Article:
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Community invited to give input on future projects surrounding Hālawa's rail station

Hālawa rail station next to Aloha Stadium and Pearl Harbor
Honolulu Authority for Rapid Transportation
Aerial photograph of the Hālawa rail station next to Aloha Stadium and Pearl Harbor.

The city's Department of Planning and Permitting is hosting a community meeting Tuesday evening to discuss Hālawa's transit-oriented development (TOD) plan.

The meeting will cover zoning and land use changes to the area, which are predicted to pave the way for housing and commercial developments along the Honolulu rail line. It will be held at ʻAiea Elementary's cafeteria at 5:30 p.m.

The Honolulu City Council approved plans for the Hālawa TOD special district in 2020, which covers Aloha Stadium, ʻAiea Elementary School, the Puʻuwai Momi public housing district and parts of Salt Lake.

DPP is proposing several changes to expand land use, allowing higher density and heights for projects.

"The zoning changes will include mixed-use zoning, which allows for both residential and commercial on the same property," said Tim Streitz, DPP's acting TOD administrator.

"Then the TOD special district, which accompanies that, allows for additional regulation on top of that underlying zoning," he said.

Casey Harlow

Streitz said that could include regulations for developments that are pedestrian-friendly, such as pushing buildings close to the street and putting vehicle parking behind buildings.

Hālawa is the third TOD special district to implement changes to the city's plans. The other two are Waipahu and Pearl City.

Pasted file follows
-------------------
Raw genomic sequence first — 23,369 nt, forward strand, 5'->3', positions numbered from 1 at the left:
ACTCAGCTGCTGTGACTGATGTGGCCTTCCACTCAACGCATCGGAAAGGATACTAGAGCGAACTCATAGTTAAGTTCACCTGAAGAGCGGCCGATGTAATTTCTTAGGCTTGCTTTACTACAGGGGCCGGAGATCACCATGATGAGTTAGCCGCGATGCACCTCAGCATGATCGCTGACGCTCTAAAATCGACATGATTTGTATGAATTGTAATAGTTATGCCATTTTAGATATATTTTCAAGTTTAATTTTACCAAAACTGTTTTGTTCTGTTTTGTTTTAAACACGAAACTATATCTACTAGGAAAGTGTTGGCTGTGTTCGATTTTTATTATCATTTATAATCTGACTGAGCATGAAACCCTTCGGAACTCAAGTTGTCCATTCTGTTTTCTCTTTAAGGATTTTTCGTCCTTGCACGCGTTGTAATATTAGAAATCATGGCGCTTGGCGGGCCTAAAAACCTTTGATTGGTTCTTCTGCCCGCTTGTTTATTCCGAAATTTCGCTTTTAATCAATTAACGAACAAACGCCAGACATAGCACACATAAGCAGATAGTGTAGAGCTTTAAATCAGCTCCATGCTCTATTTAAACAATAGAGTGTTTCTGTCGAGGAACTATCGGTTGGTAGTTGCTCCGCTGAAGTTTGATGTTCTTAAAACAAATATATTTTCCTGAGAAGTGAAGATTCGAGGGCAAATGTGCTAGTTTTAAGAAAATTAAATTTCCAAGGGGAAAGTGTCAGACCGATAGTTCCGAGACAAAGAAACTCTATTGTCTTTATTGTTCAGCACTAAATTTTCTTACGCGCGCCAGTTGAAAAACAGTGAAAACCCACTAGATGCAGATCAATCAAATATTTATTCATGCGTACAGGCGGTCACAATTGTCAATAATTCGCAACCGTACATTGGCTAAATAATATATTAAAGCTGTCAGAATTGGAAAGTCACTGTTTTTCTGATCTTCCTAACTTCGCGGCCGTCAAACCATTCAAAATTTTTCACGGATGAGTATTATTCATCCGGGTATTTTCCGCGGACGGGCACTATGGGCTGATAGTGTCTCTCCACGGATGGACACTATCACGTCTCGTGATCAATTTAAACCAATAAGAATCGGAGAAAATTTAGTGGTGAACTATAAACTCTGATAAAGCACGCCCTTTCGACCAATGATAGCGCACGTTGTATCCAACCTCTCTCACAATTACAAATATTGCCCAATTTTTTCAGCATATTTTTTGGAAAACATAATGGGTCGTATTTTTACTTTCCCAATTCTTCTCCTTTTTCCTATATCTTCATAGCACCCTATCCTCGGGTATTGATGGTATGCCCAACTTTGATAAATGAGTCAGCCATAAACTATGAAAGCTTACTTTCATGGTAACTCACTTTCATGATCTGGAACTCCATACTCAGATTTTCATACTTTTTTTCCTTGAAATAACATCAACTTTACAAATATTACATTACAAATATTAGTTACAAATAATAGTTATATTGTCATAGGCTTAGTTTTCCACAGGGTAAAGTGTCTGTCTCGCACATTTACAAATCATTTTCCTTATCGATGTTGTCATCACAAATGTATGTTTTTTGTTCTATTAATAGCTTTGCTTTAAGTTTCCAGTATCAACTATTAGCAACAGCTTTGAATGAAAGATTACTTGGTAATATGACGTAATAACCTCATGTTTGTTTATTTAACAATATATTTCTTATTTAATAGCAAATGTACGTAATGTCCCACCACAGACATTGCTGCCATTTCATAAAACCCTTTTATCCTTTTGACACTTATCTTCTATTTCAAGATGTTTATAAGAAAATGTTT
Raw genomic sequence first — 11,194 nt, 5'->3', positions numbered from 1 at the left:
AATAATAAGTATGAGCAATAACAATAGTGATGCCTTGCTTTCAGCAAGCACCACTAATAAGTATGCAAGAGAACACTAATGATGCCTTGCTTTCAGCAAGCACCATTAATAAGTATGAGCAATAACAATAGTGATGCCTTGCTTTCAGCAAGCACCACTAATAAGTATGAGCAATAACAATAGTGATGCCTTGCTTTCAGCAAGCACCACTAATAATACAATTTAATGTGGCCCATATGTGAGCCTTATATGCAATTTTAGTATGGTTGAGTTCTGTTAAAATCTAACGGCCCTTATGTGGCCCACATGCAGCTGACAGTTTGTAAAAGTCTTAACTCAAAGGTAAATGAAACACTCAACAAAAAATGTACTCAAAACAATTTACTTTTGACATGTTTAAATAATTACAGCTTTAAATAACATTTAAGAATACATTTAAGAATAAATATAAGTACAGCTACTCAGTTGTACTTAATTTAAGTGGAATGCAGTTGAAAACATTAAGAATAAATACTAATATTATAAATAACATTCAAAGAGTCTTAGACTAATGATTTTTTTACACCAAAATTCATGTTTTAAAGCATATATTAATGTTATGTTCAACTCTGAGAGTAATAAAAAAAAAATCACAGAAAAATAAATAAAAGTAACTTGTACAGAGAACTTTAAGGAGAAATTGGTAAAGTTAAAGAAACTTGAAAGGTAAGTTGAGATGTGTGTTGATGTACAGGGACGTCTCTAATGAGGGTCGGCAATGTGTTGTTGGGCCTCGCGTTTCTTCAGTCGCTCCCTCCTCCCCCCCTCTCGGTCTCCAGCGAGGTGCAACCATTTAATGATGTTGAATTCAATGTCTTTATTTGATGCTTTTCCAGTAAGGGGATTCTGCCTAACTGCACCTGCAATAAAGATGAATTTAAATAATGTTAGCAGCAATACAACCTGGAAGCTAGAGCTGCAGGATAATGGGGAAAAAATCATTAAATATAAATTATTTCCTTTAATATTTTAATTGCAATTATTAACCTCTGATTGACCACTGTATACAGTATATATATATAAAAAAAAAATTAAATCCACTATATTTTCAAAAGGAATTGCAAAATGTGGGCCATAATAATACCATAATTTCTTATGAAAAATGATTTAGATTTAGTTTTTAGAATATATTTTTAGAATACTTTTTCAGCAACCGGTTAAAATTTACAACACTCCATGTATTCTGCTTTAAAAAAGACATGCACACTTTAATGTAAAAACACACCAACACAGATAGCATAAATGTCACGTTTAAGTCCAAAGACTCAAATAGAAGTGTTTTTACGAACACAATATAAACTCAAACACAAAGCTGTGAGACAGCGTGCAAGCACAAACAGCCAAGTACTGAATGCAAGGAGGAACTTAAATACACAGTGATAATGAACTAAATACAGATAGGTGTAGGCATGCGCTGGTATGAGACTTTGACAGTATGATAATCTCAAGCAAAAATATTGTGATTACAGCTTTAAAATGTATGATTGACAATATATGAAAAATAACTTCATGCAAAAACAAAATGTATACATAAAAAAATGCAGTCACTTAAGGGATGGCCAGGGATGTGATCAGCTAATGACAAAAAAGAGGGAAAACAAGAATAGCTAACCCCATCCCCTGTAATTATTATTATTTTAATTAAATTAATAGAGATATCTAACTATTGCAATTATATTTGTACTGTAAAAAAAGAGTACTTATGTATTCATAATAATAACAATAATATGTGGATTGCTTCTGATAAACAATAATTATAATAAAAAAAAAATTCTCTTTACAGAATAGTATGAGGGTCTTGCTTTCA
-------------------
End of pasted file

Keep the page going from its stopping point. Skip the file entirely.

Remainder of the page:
Although the state owns most of the land along the rail corridor, Hālawa is unique because of what is in the area, Streitz said.

"A lot of the neighborhood is comprised of state properties," he said.

With the New Aloha Stadium Entertainment District (NASED) and Puʻuwai Momi public housing, Streitz said there are requests for qualifications to get a master developer to redevelop the areas.

Proposals for the new Aloha Stadium include enough room to fit 25,000 to 30,000 seats, as well as commercial and residential developments nearby.

However, Gov. Josh Green delayed any action on the $450 million project, saying the planned public-private partnership was too expensive. Green proposed a potentially smaller project earlier this year, that could open by 2027.

In addition to Aloha Stadium, the state public housing authority is proposing the redevelopment of the nearby Puʻuawai Momi public housing complex. HPHA plans to add more housing units to the property in order to meet its goal of creating 10,000 more new, affordable housing units. The authority plans to add roughly 1,700 more units to the property.

As work to accommodate these future projects advances, Streitz said that DPP is working closely with the Office of Planning and Sustainable Development with infrastructure upgrade plans to accommodate future development in Hālawa and other neighborhoods along the rail line.

"TOD is about supporting higher density uses near the station because that's where you can concentrate more people in a walkable distance to the rail," Streitz said.

"But a lot of those neighborhoods would also need more infrastructure to actually fulfill the visions of those TOD neighborhoods," he continued.

After Tuesday's meeting, DPP will take its recommendations to the city's planning commission, which will make a recommendation to Honolulu City Council for review and approval.

More information about the city's transit-oriented development plans can be found at honolulu.gov/tod.

Casey Harlow is an HPR reporter and occasionally fills in as local host of Morning Edition and All Things Considered. Contact him at charlow@hawaiipublicradio.org or on Twitter (@CaseyHarlow).
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